Shimon Peres, former prime minister, defense minister, and finally (non-political) president of Israel, has died at age 93 — and an impressive array of world figures are mourning.
They think of him as a man of peace and reconciliation — dreaming of a Middle East that can be incredibly more positive, creative, and productive than it is now. Peres proudly declared himself an optimist, saying that that was the secret of his longevity. He shared the Nobel Peace Prize in 1994 with Yitzhak Rabin (his rival within the Labor Party, but by the time Rabin was assassinated in 1995 they were close colleagues in exploring peace possibilities with the Palestinians) and the PLO chief, Yasser Arafat.
Peres’s role in strengthening Israel’s defenses — indeed the Jewish state’s survivability — is not widely and fully known. We have written, in our books, of the work he did — as a young aide who was very close to the first prime minister David Ben-Gurion — to make a deal with France for construction of an atomic reactor near Dimona, in Israel’s Negev Desert. Peres and Ben-Gurion were the leaders of a small corps of Israelis who knew the real purpose and the real result: an arsenal of nuclear weapons, still not officially acknowledged by Israel.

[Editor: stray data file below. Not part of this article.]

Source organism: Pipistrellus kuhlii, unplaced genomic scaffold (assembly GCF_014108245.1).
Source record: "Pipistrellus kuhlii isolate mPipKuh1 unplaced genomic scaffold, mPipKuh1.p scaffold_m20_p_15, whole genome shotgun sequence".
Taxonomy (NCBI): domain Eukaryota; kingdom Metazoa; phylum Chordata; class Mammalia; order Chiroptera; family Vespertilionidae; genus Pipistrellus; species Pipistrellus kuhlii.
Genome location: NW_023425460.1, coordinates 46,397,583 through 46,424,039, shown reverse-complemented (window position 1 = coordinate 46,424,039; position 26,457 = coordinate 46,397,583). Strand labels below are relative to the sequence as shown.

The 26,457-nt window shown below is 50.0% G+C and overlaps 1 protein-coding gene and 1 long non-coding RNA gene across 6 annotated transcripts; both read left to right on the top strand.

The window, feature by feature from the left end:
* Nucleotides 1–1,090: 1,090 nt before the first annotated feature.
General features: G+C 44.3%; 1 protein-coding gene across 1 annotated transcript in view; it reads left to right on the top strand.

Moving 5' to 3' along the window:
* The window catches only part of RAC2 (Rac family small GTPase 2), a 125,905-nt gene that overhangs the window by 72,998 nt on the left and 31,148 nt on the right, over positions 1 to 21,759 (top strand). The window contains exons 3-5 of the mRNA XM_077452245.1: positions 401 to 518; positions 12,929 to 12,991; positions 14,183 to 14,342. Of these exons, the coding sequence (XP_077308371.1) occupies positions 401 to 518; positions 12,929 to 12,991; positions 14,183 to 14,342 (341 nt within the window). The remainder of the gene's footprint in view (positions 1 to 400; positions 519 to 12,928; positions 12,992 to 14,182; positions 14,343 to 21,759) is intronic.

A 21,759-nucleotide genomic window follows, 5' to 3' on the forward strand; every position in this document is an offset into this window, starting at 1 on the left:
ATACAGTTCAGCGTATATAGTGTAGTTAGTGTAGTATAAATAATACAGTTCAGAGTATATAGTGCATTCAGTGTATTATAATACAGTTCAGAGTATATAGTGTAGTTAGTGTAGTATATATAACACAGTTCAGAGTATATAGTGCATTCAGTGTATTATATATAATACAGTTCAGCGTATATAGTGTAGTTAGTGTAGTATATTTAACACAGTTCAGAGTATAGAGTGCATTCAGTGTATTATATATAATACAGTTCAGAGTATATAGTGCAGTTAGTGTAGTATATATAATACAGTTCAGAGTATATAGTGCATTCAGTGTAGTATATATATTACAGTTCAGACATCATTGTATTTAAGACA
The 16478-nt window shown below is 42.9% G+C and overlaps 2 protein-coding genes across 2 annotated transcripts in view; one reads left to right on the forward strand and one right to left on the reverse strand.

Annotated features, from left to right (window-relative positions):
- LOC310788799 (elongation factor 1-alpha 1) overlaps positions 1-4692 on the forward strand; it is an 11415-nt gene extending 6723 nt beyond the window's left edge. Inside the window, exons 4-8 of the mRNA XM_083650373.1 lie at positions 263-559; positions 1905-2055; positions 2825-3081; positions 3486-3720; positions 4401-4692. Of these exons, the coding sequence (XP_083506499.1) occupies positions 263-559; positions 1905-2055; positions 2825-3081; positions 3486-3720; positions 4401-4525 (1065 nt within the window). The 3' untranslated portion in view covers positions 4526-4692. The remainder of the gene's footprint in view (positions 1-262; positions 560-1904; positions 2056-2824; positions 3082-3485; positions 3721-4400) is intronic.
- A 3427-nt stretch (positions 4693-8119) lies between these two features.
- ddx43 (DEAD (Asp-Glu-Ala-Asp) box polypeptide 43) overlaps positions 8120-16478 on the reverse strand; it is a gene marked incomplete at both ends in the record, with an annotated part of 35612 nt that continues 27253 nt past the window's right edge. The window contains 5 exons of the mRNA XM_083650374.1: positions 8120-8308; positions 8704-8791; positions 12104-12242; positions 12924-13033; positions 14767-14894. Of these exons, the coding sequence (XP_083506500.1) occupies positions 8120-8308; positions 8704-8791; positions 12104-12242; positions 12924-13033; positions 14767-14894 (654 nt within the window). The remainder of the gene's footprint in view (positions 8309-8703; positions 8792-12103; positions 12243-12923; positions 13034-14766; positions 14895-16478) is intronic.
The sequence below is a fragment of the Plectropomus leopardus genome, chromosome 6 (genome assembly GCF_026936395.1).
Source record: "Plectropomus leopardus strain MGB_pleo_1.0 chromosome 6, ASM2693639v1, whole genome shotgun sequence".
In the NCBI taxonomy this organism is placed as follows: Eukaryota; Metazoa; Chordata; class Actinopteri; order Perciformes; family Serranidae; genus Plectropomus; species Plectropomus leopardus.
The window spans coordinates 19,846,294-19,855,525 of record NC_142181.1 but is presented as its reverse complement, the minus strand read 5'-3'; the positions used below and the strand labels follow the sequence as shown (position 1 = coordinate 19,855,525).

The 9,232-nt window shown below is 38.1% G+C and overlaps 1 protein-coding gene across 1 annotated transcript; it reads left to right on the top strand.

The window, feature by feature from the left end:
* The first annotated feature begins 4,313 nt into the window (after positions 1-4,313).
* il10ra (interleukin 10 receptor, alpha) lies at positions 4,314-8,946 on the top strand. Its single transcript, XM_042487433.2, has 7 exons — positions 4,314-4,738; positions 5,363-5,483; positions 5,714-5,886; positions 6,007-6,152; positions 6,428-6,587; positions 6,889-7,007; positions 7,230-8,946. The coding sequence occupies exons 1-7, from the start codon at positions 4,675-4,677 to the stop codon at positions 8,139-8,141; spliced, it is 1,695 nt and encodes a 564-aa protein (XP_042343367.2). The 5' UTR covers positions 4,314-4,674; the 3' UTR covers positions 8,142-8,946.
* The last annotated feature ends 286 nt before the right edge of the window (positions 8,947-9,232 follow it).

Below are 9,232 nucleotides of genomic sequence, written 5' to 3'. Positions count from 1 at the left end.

Peres also made sure that Israel Military Industries would be a world-class manufacturer of arms, and Israel now boasts some of the best defense technology and innovations — which sell well around the world.
We salute him, above all, for speaking publicly about the possibility that if reasonable men and women could come together and make necessary compromises, there could be peace between the Israelis and the Palestinians.